"If you live, you suffer. Some people suffer more, but not because they want. But I think if a Jew don't suffer for the Law, he will suffer for nothing." "What do you suffer for, Morris?" Frank said. "I suffer for you," Morris said calmly.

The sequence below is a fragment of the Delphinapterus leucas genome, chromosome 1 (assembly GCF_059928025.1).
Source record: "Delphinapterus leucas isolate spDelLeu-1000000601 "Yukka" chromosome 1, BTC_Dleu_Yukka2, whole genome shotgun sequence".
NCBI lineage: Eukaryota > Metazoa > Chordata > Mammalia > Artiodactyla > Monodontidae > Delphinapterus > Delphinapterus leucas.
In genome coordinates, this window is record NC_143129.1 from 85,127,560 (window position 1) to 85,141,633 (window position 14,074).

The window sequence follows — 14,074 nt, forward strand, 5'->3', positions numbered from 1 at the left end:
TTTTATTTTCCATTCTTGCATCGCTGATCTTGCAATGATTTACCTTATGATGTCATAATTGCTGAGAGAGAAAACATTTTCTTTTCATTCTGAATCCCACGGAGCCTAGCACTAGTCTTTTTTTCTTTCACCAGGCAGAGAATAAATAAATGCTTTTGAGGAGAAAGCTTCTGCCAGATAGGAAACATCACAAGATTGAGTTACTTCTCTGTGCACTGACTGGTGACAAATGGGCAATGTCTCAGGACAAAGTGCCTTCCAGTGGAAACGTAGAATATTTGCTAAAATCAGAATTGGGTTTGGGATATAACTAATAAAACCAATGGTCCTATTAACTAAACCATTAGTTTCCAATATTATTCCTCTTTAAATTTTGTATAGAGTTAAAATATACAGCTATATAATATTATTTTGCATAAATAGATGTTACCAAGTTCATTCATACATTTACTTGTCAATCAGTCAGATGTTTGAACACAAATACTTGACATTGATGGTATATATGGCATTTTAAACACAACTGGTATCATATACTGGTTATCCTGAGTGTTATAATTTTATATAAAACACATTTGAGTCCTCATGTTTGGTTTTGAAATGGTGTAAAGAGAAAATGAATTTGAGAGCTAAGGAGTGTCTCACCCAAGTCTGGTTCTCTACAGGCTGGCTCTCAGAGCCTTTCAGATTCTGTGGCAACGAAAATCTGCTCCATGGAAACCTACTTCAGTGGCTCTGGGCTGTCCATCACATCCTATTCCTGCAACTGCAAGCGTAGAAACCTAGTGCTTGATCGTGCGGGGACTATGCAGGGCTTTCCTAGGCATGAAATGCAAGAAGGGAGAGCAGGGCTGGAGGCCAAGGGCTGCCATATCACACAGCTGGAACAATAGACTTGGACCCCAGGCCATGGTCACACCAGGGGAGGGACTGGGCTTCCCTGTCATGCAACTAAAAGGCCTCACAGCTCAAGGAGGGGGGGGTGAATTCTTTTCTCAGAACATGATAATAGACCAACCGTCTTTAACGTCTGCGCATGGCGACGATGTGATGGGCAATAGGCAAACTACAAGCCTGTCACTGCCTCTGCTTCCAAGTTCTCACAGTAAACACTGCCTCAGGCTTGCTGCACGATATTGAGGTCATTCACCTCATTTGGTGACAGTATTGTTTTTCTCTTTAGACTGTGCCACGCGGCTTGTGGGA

This quote comes toward the end of Chapter Four after Frank asks Morris some questions about what it means to be Jewish. Morris explains that being Jewish means adherence to the Law, the Torah, which for him means being honest and compassionate with other people. Some people interpret religion solely according to the specifics of its regulations, like its dietary laws, however for Morris Bober it is more important to live with a moral and religious heart. Morris's explanation is one of several lectures on ethics that he delivers to Frank Alpine. Morris's instruction is important because it is through hearing and absorbing Morris's lessons that Frank will begin to transform and his transformation is what drives the plot of the novel. This quote also helps to demonstrate Malamud's own opinions on Judaism. Malamud suggests that the key to being Jewish lies in acting in a humane way with a willingness to suffer for other people. By defining Judaism according to one's behavior and not one's racial ethnicity, Malamud opens the definitions of who is a Jew. In fact, in a much-debated quote Malamud once stated that "All men are Jews", an idea that seems consistent with Morris's philosophy quoted here.